"He needs to think less about attention-grabbing policies linked to niche modes of travel like cycling and grasp the bigger problems of transport in the capital, not least congestion in outer London.
With the best will in the world, encouraging a few more people onto their bikes is not going to solve the relentless jams in the suburbs.”
That is what the Director of the Royal Automobile Club Foundation, Stephen Glaister, thinks about cycling as quoted yesterday in the BBC. In short cycling is not the solution. I presume that from an organisation that represents the interest of motorists the solution, according to them, would be to continue building expensive infrastructure to support an unsustainable mode of transport. After reading their report I guessed completely right that is exactly what they want to do. Who would have thought it?
The next part of the report is really startling. Get this, some parts of London may become “no go areas for cars”. Heaven forbid!
“With increasing demand for road space, many areas of central London could become no-go areas for cars because of the proliferation of road works, bus lanes and cycle-ways.”
Wouldn’t that be terrible! Roads open to just cyclists and buses?
What if instead of doing the exact same thing we have been doing since the 1970’s, ignoring cycling and promoting dominance of our society by cars, we instead allowed ourselves to think differently for a moment. What if we just stepped outside that limited sphere of thinking that says the car is the only way to get around and allowed our minds to drift. What if we asked ourselves: what if?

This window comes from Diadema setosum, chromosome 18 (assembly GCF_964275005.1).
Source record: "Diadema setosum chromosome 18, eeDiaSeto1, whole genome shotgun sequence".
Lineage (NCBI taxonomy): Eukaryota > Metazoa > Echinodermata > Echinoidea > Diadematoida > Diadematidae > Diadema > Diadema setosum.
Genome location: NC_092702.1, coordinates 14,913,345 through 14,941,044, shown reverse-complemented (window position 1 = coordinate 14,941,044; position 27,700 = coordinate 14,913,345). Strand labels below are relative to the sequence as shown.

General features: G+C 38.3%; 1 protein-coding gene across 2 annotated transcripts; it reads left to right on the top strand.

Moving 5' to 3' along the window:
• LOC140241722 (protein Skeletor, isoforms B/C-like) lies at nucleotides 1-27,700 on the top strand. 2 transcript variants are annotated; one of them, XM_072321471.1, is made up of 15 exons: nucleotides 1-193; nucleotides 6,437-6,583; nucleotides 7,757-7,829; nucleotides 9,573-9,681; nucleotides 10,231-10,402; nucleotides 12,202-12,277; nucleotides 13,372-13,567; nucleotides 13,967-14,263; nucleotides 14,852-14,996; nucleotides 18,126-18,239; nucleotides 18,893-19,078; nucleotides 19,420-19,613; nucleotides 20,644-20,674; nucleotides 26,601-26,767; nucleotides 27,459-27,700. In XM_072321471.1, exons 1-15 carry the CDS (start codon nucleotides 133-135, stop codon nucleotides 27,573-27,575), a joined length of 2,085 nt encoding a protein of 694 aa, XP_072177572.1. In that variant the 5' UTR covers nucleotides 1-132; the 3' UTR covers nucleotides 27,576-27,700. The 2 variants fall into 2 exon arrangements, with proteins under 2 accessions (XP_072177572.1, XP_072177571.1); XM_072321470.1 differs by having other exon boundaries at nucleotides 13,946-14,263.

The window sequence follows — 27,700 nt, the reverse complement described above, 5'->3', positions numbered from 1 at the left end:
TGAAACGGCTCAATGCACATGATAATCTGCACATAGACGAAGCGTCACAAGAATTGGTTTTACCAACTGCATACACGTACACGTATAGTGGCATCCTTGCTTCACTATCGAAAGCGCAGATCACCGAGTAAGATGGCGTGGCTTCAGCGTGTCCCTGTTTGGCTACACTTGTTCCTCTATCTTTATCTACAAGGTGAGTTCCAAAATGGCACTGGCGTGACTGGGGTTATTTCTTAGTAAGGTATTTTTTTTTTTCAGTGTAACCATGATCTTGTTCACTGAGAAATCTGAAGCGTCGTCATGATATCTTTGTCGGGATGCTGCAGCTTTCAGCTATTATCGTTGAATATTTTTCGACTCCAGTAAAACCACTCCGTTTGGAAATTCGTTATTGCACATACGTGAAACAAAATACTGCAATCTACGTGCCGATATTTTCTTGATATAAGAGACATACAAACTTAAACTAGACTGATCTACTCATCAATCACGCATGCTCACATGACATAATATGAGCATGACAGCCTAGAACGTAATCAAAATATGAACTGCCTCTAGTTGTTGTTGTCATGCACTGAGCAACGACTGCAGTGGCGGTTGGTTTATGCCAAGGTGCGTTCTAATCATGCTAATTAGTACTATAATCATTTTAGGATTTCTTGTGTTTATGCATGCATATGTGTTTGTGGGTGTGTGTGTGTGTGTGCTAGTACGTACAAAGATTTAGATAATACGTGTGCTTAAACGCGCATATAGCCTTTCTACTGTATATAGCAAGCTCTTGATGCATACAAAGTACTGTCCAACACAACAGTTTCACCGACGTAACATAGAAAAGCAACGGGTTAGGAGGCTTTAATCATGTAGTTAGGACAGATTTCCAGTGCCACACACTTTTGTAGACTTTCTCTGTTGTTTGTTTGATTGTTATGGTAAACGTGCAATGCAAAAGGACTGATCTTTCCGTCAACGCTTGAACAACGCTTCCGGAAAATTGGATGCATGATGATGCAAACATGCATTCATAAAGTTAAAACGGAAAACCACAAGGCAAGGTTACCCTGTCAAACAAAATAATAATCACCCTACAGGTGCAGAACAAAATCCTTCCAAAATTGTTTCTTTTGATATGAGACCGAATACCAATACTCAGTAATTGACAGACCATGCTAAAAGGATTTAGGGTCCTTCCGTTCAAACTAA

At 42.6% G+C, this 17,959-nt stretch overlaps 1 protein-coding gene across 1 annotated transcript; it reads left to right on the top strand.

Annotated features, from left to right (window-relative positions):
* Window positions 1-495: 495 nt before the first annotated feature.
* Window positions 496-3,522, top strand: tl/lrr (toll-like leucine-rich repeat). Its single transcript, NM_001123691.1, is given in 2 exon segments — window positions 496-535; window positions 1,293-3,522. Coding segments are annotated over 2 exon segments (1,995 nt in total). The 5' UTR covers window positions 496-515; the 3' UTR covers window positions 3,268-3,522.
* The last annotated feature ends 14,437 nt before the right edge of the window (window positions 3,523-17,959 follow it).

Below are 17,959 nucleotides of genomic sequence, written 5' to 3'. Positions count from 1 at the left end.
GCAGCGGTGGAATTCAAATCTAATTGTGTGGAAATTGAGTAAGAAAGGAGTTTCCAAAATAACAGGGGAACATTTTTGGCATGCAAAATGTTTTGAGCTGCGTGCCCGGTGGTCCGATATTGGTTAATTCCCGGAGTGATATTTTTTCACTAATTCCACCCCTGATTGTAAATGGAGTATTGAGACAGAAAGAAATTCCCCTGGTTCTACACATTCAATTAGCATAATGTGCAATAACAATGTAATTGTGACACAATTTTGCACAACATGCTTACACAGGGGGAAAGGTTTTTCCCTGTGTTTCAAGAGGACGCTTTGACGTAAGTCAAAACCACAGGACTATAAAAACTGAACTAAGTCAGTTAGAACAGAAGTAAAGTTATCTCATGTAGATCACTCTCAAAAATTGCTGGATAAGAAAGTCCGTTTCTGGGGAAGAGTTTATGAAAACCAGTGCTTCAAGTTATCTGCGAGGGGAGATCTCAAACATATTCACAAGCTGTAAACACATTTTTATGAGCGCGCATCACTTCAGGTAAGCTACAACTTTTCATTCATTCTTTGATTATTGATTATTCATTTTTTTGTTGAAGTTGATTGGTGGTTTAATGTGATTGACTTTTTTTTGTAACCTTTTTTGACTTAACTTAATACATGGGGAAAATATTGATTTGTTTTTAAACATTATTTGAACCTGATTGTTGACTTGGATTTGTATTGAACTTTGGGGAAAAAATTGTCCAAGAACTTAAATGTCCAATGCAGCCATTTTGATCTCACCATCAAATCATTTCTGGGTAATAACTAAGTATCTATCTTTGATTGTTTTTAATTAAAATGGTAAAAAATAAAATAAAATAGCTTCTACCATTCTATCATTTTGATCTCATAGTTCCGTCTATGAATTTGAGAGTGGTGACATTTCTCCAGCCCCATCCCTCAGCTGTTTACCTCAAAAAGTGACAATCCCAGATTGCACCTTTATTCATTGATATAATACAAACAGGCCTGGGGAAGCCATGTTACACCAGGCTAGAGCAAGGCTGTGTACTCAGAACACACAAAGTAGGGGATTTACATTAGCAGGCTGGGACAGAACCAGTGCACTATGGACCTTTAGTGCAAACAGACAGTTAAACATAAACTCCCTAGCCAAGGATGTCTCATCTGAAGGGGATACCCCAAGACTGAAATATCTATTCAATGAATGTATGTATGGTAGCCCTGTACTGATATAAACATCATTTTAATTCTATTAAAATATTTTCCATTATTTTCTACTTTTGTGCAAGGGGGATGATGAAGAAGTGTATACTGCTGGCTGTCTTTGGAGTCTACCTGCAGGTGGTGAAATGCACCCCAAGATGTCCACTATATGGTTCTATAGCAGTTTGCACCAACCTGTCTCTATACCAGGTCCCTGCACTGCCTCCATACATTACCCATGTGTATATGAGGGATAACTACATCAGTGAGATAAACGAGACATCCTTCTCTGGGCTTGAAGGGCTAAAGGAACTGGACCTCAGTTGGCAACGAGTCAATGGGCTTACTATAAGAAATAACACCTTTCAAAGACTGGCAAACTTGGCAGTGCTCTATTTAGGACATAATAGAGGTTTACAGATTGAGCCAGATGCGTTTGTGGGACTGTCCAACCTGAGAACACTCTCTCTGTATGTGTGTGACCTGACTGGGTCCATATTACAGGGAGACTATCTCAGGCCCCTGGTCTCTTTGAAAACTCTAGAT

What if John, who is constantly tired of his 2 hour commute into work, cycled to the train station, got on a train and then cycled to his office. Maybe he would feel more energised. I think he would certainly feel better with around £2,500 extra in his pocket if he goes car free*.
What if Alison, who is scared to take up cycling due to the manic traffic, was able to cycle on a path separate to the road. Maybe she would leave the car at home?
What if Jamie and Lisa, were not afraid to let their kids go to school on their bikes so that would be one less car on the road every day, twice a day.
These are just hypothetical people that represent millions of daily commuters. What if everyone started doing this? When would we reach the tipping point?
What if we allowed ourselves to dream? Would London’s transport infrastructure look a bit more like this:
What if London was a bit more like a fellow European country, the Netherlands, where 27% of journeys are made by bike. Would that then still be considered a “niche mode of travel”?
The definition of insanity by Albert Einstein: “doing the same thing over and over again and expecting different results”. No RAC Foundation, we refuse to be insane.
Image source: Martino’s Doodles’